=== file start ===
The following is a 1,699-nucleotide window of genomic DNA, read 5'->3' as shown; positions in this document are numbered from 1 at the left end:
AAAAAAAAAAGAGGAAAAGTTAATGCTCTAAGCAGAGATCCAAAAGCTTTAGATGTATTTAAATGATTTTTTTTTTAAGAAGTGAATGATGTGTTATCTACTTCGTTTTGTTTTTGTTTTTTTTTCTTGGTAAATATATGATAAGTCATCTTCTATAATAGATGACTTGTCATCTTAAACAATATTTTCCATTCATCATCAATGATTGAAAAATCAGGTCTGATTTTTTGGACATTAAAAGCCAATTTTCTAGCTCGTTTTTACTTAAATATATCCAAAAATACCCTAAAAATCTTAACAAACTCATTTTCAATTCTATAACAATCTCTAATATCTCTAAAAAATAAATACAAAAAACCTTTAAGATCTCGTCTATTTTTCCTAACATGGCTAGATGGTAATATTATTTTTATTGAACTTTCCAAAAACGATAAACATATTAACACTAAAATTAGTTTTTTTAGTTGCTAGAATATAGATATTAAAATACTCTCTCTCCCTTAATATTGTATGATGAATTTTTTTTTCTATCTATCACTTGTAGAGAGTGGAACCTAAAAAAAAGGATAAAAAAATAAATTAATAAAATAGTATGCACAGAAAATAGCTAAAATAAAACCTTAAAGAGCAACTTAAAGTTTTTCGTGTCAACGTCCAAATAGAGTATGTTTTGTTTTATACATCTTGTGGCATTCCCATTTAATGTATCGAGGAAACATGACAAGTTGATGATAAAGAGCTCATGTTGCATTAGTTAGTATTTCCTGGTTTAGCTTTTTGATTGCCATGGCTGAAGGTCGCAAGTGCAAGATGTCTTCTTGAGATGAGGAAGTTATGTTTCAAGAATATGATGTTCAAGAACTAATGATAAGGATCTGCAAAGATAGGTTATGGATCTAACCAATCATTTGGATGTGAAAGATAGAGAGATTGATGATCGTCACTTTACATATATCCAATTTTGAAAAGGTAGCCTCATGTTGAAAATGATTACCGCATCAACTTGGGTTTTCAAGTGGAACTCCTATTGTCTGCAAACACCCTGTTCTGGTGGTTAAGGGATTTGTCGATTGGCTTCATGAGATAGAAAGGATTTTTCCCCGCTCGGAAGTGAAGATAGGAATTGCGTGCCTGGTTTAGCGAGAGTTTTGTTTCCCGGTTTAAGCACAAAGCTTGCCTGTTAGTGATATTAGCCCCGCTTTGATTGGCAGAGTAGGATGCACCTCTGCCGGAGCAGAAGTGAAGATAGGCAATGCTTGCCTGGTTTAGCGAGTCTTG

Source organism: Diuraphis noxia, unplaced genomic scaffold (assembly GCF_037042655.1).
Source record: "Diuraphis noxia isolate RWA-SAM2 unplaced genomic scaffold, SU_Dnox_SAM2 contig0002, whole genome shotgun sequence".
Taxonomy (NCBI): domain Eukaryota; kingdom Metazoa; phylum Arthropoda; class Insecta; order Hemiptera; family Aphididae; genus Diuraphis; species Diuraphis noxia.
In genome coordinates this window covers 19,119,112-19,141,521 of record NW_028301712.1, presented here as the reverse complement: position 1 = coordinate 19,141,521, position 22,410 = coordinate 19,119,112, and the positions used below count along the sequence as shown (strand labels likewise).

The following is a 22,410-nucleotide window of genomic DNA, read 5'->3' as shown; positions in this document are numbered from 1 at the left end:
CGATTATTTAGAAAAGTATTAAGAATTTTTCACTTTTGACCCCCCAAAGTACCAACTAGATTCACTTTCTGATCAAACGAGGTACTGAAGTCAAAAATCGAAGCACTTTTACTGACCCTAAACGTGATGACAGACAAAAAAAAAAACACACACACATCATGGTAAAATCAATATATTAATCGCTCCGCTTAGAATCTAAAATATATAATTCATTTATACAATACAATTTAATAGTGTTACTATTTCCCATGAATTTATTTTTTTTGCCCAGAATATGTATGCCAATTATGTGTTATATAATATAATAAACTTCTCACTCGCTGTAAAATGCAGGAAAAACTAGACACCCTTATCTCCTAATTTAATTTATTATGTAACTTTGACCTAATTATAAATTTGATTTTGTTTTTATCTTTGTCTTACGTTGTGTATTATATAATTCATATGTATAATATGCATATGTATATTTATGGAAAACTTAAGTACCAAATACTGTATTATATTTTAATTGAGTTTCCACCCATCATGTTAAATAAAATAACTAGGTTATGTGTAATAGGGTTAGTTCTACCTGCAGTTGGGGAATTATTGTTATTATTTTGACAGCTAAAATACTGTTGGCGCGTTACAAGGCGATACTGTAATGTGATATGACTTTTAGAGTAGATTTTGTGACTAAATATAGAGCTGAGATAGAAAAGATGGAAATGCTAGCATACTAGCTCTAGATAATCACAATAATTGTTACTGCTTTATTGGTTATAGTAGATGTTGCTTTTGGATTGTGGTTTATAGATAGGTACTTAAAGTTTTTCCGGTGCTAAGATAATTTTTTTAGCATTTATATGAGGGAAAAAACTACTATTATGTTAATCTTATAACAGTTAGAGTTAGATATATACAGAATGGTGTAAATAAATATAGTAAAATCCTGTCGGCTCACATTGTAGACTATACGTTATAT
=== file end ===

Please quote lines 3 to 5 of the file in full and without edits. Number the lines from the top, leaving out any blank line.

Source organism: Diuraphis noxia, unplaced genomic scaffold (assembly GCF_037042655.1).
Source record: "Diuraphis noxia isolate RWA-SAM2 unplaced genomic scaffold, SU_Dnox_SAM2 contig0002, whole genome shotgun sequence".
Taxonomy (NCBI): domain Eukaryota; kingdom Metazoa; phylum Arthropoda; class Insecta; order Hemiptera; family Aphididae; genus Diuraphis; species Diuraphis noxia.